“I really believe in my heart that the District Attorney’s office is very happy leaving people under bonds they cannot post, in jail for as long as they need to, so that they can overcome a person’s desire to go to trial, and they will, in fact, seek a plea bargain of some kind. Mr. Beatty, was not such a man, he would not accept a plea of any kind. He wanted his day in court. And as it turns out, he was right,” Peregoy added.

District Attorney Ben David said that’s not the case. He said they wanted to take Beatty to trial years ago, and would have had a stronger chance at winning if they did. He said Beatty’s many attorney changes on top of the pandemic delays put them in the position of having to take this to court seven years after the murder. In the time that passed, the state’s case got weaker.

“It was disappointing for the victim’s family. And it should be because obviously, they’re placing their trust in the justice system to get justice. And we did everything we could within the bounds of the law to, you know, take a case that was largely based on eyewitness testimony in an unlit and dark area, and do our very best to tell the truth and the well-lit light of a courtroom,” David said. “From what I understand, and you’d have to talk to the jury directly, but from what I understand by talking with bailiffs and other people who were able to talk to them, [the jury] believed that the defendant was guilty, but they said we couldn’t prove it beyond a reasonable doubt. And if a jury has those concerns, the appropriate verdict is not guilty.”

“So we’re not going to be issuing a letter of apology to Mr. Beatty,” David added. “We believe that the right person was on trial, we simply did not have enough evidence in the view of the jury to fully satisfy an entirely convinced them of the defendants guilt. And when someone is found not guilty, it doesn’t mean they’re innocent, it means that if you can’t be sure, it’s better to risk setting a guilty person free then to condemn an innocent one.”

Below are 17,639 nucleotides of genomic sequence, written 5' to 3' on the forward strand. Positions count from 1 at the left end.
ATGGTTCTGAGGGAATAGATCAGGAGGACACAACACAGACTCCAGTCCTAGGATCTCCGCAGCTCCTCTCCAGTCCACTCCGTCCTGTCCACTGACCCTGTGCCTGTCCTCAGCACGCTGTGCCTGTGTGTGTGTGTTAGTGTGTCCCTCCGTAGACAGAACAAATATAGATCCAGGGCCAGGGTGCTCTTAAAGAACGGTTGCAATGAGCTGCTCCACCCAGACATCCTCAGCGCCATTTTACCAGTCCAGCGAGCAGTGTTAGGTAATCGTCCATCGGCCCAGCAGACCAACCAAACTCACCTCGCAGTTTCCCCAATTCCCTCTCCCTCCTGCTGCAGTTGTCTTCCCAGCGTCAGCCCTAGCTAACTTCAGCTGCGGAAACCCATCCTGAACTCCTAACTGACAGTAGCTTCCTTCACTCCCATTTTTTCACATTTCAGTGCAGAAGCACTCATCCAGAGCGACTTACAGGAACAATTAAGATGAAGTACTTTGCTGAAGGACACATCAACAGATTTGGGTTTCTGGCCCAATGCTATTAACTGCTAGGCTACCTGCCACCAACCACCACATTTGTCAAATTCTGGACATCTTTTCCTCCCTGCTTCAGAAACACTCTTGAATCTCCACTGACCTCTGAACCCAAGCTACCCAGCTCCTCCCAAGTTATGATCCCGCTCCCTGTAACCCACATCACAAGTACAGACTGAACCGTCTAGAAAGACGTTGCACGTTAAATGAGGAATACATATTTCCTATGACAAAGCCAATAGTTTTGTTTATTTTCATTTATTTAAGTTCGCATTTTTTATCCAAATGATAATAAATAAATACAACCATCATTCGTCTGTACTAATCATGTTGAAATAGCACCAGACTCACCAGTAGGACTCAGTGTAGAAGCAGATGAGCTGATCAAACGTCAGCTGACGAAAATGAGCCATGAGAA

As for what recourse Beatty might have to compensate for the seven years he sat in jail before being found not guilty, Peregoy said he has encouraged his client to apply to the State Innocence Commission for a declaration of actual innocence. That would clear the way for him to receive monetary relief, but Peregoy said it’s an uphill battle. He estimated that only 15 people have achieved such a declaration since the Innocence Commission was formed about 20 years ago. For the moment, Peregoy said Beatty is just grateful for his freedom.

“I think that he was just so happy to be released from jail and to see his children who have literally grown up from I think they were like two and four [when he was arrested]. Now they’re like 9 and 11. I don’t think he had any plans. I had encouraged him that he has these rights, he may look into them,” Peregoy said.

For all the excitement the defense is experiencing, the jury’s decision came as a great disappointment to the victim’s family. WECT will be interviewing them about the verdict on Tuesday.